For those of you who have already taken control of their finances and decided to pursue Financial Independence or to Retire Early, what was your trigger? What gave you the initial motivation to get your finances in order and have a long term financial goal?
In June of 2015 Mr.T’s company started threatening layoffs in earnest. In that moment, we reflected back on our year of unemployment. Though we hated the stress of being unemployed with a new baby and we really didn’t love freeloading my parents’ beach house because we felt like we had failed at independence, we missed those days. We missed raising our baby together. We missed the creative projects we pursued. We missed the freedom of time and location we enjoyed.
We started asking ourselves: What do we really want to do? Why didn’t we do it in 2009 when we had nothing? Our perfect day would be very similar to Our Next Life’s. A day that involves doing good, having fun with our family, and creating would be the perfect day. In our year of unemployment, most days fit this “perfect day” profile. (Add in the beach, and it was quite a life!)
So what were we lacking? Why didn’t we forgo traditional employment in 2009?
- Confidence – We were fresh out of college (I was still working on my Masters thesis!) and we hadn’t proven ourselves. We didn’t know what we were capable of (we still don’t!). We didn’t feel confident enough to buck to trend and try doing something for ourselves.
- Money – We graduated college with some savings and, thanks to our unemployment game, we finished our 10 months of unemployment without eating into our savings. Our savings wasn’t much (though we felt rich out of college!). I don’t remember exactly how much we had, but it was between $10,000-20,000. We proved that we could make enough money to live on without touching that money, but we did have free housing and utilities which helped tremendously. We had a baby. The responsibility of providing for that child weighed on us tremendously.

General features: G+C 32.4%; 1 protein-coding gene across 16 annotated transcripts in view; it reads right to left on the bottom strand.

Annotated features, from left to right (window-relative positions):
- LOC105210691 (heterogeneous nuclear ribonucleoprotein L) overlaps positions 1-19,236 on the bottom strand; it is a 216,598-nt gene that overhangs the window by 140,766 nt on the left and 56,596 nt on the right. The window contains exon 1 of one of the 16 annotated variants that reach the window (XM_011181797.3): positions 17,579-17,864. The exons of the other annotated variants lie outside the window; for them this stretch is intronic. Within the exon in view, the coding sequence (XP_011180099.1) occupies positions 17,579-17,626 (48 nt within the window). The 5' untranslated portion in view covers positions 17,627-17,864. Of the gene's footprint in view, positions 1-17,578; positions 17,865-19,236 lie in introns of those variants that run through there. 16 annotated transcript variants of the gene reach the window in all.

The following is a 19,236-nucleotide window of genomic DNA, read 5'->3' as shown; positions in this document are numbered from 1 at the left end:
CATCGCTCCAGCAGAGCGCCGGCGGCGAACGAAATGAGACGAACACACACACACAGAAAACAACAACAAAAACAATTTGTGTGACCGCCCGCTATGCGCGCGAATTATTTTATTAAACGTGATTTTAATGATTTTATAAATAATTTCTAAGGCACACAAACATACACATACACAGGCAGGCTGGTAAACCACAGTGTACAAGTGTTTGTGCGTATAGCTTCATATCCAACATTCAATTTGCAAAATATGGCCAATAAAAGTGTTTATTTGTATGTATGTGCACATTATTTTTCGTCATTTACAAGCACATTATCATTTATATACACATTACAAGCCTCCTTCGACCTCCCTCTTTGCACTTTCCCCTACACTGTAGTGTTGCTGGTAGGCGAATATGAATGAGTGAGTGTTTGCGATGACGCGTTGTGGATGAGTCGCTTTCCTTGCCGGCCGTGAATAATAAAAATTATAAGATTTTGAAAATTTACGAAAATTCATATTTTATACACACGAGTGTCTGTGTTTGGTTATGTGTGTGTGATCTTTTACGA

In the end, Mr.T got a regular job and we moved to Alaska. We don’t regret this decision. We love Alaska. And Mr.T’s job has spoiled us with vacation time. But we got comfortable. We stagnated.
BUT WHAT NOW?
Mr. T and I have since started saving more money than we ever have and paying down our mortgage as fast as possible. And we’re comfortable. Remember how we’re early retirement frauds? Remember how we have 3 potential plans outlined (plus a million ideas that aren’t even outlined)?
We’ve arbitrarily picked 2022. But we’re not committing to Mr.T staying at his job that long. He wants to venture out and find a market for his work.
We find ourselves stuck. We’re making amazing progress forward on our financial goals. But we’re comfortable. Our comfort level keeps us from taking risks. Why doesn’t Mr.T quit tomorrow? Because he doesn’t have to. It’s easier to stay. And it’s incredibly difficult for us to carve out time in our comfortable lives to make a real plan toward jumping out on our own in a level of discomfort.
What are we lacking?
- Confidence – Just like in 2009, we don’t trust ourselves to just go whole hog and make something happen that can support us. And because we’re not being forced into it, we’re having a harder time setting ourselves up to be entrepreneurs like we want to be.
- Money – Our investments recently crossed the six figure mark, but that’s not enough to fund us indefinitely. We’re not committing to working our current jobs until we’re entirely financially independent, but we want to be comfortable in our departure and not have to be too stressed about funding ourselves immediately.
EVERYTHING COMES DOWN TO COMFORT:
If you want to retire early, you need to give up the comfortable lifestyle of spending all the money you have. The more uncomfortable you’re willing to get, the faster you’ll get there.
If you want to make major life changes, something needs to change. And that’s uncomfortable.
If you lose your job, you’re forced into an uncomfortable position and you have to figure out how to work your way out of it. (Maybe these are the lucky ones.)
It took a threat of discomfort for us to come up with an actual plan for our finances that didn’t involve working until 65.
What does your comfort level keep you from doing?